Ship manoeuvrability is mainly determined by the navigation environment and ship particulars. Unlike sea-going ships in deep open sea, inland vessels sail in waterways constrained in water depth and channel width, which lead to strong ship-ship interactions and ship-bank interactions. Due to the limits of waterways, inland ship main dimensions, such as length, beam, draft, and block coefficient, are commonly fixed to each waterway class. However, in order to improve the performance in shallow water, more concerns are put in propulsion units (propellers and rudders) and the stern design (stern forms and hull tunnels).
Rudders as the main steering devices determine the turning related manoeuvring capacity and course keeping ability under various disturbances, such as wind and currants. Rudder configurations include number of rudders, chord-wise profiles, rudder size (chord and span), aspect ratios, rudder area, taper ratio, sweep angle, transverse distance between twin rudders or multiple rudders, and longitudinal distance from the rudders to the propellers. All these parameters are mainly considered to obtain a high lift to drag ratio for sufficient turning forces and low rudder induced resistance. Considerations on the rudder cavitation, structure strength, and steering mechanics are also needed for a practical rudder configuration. There is no rudder suitable for all sailing conditions. Due to the shallow inland waterways, inland vessel rudders are limited in the span (about 0.7 to 1 of the propeller diameter). In order to generate sufficient turning forces at cruise speed and direct flow to side-way at slow speed, multiple rudder configurations are more popular for inland vessels than sea-going ships. Little information is publicly available for rudder design. Actually, a systematic approach is needed to analyse the impacts of rudder configurations on manoeuvring performance and rudder caused fuel consumption.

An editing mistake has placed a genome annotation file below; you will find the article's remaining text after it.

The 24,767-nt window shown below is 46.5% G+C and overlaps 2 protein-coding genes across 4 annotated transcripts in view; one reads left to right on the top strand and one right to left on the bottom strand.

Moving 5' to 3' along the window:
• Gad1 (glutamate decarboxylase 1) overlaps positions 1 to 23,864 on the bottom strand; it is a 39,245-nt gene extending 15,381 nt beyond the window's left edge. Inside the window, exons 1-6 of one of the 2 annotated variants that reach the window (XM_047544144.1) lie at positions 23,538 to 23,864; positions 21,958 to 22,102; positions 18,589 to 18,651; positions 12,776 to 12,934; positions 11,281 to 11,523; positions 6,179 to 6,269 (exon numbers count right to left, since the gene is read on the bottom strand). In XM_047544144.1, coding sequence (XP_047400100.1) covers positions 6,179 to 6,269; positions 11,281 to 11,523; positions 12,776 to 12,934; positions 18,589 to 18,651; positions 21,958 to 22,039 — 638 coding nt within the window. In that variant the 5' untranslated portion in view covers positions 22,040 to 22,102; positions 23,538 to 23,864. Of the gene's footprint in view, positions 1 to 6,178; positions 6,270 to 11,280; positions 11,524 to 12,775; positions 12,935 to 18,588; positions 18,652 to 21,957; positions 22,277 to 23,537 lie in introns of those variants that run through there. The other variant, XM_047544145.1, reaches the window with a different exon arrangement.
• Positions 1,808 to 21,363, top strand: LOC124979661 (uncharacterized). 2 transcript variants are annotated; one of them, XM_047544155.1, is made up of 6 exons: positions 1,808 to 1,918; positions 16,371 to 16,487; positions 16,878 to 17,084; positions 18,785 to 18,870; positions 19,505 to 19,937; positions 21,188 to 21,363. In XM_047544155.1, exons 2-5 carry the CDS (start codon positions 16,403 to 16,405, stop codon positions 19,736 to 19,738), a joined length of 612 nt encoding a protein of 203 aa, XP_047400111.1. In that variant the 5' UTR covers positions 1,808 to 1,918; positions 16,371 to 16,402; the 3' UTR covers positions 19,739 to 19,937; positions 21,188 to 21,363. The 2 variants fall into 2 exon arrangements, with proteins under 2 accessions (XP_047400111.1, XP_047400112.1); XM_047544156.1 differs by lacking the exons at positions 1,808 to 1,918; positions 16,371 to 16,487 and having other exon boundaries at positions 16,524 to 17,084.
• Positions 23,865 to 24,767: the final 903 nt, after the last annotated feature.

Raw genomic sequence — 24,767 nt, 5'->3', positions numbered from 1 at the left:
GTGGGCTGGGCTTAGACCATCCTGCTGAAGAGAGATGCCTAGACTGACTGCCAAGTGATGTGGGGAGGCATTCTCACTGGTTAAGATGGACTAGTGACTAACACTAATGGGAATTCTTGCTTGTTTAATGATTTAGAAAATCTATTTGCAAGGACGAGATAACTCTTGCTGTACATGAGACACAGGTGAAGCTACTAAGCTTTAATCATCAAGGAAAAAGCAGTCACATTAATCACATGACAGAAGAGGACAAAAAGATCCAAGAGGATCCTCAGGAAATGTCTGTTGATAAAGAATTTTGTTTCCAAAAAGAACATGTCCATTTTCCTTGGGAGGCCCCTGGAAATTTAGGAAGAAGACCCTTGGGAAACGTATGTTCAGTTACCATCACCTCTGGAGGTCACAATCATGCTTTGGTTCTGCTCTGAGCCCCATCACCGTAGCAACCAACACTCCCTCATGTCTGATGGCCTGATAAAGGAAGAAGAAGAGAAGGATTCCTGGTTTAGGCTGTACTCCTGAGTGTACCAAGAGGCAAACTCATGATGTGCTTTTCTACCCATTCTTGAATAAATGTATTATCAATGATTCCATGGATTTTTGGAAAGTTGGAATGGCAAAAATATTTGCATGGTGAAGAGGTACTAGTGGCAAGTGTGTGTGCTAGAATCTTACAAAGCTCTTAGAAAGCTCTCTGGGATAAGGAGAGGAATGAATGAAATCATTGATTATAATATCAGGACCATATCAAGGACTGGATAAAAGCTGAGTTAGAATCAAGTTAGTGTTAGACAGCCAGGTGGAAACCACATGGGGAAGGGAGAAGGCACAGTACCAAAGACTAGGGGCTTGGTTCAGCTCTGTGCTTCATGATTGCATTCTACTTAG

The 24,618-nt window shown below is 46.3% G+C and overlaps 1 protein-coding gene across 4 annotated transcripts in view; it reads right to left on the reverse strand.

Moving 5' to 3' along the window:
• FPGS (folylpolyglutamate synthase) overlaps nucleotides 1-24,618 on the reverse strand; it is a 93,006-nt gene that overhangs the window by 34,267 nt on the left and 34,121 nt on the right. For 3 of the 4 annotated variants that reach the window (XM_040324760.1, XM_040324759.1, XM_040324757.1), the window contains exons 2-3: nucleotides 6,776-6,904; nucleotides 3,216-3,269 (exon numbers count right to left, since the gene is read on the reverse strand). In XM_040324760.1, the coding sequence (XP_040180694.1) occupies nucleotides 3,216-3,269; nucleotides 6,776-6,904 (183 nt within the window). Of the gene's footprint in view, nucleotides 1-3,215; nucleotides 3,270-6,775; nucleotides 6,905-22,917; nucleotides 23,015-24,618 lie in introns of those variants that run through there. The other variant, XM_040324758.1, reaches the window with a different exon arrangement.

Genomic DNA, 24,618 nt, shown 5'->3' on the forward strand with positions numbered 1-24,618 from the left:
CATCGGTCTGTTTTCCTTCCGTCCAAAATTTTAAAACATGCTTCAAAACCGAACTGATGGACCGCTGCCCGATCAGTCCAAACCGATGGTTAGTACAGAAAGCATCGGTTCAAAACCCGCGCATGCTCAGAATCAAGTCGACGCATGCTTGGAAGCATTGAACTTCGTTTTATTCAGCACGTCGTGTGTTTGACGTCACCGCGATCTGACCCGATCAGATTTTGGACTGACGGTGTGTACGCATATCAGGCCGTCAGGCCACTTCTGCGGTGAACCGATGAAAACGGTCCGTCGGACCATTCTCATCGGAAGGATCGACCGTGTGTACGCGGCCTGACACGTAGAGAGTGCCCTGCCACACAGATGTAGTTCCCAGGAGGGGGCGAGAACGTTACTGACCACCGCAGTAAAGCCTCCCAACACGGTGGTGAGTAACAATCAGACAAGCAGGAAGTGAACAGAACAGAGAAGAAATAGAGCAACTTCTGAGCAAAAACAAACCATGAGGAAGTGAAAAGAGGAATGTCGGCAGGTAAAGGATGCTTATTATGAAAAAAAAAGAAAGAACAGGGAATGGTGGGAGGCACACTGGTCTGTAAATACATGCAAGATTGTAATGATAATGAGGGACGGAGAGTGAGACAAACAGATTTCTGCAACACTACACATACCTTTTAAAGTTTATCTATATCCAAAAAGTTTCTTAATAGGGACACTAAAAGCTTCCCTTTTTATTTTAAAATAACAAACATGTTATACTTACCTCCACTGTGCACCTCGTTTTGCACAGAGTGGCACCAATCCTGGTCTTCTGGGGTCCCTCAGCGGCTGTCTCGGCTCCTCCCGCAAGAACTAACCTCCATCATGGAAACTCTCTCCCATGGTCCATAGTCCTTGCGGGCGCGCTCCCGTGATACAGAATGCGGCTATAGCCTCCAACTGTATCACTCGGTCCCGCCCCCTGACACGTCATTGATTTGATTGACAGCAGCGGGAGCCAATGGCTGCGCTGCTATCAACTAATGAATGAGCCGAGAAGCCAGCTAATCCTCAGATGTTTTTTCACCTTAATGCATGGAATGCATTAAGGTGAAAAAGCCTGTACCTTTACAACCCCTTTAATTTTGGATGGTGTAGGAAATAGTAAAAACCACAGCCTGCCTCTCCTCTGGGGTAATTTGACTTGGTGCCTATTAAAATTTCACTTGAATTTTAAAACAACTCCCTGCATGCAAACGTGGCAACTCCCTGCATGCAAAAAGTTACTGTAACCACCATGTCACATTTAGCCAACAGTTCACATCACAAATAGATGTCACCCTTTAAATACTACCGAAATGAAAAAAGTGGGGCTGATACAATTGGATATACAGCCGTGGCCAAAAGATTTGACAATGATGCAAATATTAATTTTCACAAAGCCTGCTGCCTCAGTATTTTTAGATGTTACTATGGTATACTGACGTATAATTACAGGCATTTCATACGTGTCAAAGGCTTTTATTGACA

The research is mainly divided into four parts: